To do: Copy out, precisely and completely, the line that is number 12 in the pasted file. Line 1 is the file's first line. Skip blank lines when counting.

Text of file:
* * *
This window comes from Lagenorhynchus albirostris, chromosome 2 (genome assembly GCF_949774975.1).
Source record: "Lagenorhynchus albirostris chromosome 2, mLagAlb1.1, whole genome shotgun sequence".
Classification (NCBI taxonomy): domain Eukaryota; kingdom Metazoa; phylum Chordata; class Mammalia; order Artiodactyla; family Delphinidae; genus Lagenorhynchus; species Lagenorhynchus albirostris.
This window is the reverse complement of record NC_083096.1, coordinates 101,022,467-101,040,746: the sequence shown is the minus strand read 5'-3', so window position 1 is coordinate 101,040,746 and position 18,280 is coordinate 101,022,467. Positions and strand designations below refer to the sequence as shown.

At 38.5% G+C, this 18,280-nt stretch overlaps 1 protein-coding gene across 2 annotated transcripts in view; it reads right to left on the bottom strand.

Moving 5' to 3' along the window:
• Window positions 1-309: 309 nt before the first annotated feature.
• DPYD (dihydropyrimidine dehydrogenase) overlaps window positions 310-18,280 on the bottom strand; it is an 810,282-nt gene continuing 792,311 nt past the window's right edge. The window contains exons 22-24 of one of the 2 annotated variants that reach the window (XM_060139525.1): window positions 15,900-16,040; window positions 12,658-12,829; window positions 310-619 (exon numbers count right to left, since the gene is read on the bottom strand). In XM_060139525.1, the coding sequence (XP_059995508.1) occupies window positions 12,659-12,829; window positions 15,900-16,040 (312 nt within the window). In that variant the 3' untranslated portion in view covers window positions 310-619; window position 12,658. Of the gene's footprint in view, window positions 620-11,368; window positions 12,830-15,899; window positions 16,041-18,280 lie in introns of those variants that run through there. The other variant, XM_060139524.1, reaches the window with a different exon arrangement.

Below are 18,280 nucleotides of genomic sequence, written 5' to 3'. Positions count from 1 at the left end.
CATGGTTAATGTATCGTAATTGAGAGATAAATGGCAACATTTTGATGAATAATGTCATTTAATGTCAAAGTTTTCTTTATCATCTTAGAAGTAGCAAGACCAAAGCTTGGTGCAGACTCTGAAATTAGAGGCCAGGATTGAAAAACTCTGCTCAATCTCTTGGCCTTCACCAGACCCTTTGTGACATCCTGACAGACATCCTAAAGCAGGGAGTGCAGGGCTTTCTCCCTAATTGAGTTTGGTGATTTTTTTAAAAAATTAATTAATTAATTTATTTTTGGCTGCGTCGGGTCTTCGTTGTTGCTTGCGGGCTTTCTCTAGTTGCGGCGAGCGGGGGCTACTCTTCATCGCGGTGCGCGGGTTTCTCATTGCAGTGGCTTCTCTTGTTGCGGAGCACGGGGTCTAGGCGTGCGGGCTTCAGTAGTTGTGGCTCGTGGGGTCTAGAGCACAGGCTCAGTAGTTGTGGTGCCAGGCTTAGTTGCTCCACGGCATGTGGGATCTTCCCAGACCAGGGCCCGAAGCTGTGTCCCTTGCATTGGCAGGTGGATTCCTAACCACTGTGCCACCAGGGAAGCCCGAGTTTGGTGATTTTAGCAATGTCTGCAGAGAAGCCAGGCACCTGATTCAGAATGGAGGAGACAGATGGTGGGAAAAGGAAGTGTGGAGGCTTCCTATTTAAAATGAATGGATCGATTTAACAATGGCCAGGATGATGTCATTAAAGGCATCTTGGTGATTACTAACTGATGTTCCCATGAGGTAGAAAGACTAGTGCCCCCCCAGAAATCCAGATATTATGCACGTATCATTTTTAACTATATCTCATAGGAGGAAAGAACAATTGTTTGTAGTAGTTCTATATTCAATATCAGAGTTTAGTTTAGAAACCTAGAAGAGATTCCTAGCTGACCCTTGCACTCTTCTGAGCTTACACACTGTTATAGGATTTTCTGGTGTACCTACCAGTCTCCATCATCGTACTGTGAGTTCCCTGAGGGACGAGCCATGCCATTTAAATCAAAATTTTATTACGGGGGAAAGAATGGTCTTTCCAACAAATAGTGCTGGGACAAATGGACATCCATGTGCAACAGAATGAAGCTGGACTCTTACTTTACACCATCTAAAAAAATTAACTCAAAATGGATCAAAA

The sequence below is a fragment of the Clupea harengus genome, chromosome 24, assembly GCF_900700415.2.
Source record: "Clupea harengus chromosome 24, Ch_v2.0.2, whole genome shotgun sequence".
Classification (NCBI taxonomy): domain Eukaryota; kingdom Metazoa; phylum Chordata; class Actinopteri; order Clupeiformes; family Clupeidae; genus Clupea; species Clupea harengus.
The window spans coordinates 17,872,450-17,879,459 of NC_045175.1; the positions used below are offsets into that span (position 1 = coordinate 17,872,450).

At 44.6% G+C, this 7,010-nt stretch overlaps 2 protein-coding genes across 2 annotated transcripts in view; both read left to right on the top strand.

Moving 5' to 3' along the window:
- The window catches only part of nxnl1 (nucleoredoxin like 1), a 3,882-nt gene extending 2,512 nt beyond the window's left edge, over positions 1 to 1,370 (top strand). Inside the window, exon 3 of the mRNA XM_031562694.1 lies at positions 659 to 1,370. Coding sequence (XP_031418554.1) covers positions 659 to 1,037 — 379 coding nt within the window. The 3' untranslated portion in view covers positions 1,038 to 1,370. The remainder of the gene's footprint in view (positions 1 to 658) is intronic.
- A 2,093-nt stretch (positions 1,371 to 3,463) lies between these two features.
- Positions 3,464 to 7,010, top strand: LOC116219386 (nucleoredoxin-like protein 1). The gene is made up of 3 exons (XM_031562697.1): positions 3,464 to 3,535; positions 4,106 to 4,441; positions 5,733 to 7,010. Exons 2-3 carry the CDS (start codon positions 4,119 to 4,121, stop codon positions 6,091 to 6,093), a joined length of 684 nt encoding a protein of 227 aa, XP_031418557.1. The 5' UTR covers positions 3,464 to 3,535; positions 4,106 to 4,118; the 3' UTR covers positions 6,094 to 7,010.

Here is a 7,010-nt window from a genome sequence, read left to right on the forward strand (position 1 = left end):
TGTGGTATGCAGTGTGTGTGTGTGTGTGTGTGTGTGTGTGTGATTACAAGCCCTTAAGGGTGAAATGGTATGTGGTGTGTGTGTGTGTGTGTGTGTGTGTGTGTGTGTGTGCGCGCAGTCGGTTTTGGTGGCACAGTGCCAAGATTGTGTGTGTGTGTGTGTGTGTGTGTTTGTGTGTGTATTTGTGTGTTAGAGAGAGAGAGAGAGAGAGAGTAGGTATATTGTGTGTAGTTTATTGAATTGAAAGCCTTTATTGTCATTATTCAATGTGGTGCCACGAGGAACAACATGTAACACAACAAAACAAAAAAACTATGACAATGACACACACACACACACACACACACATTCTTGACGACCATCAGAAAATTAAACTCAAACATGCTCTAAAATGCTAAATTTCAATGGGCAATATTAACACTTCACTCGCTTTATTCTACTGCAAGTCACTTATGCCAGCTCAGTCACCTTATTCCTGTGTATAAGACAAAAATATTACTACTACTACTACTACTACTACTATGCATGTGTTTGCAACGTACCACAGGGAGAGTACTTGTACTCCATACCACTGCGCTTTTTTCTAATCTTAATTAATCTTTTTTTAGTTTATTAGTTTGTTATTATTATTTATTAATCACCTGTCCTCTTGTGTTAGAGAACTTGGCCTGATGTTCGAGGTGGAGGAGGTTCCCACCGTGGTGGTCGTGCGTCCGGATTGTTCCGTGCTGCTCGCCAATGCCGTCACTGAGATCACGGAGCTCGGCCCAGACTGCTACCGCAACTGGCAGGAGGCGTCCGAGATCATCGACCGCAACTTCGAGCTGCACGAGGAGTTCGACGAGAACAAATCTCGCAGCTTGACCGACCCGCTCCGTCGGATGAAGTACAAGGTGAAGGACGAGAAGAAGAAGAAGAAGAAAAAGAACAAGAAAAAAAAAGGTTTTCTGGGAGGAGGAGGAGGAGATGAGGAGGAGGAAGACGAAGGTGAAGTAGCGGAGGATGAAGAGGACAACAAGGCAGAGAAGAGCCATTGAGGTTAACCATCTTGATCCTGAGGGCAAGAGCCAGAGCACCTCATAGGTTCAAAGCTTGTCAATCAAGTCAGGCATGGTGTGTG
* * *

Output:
Source record: "Clupea harengus chromosome 24, Ch_v2.0.2, whole genome shotgun sequence".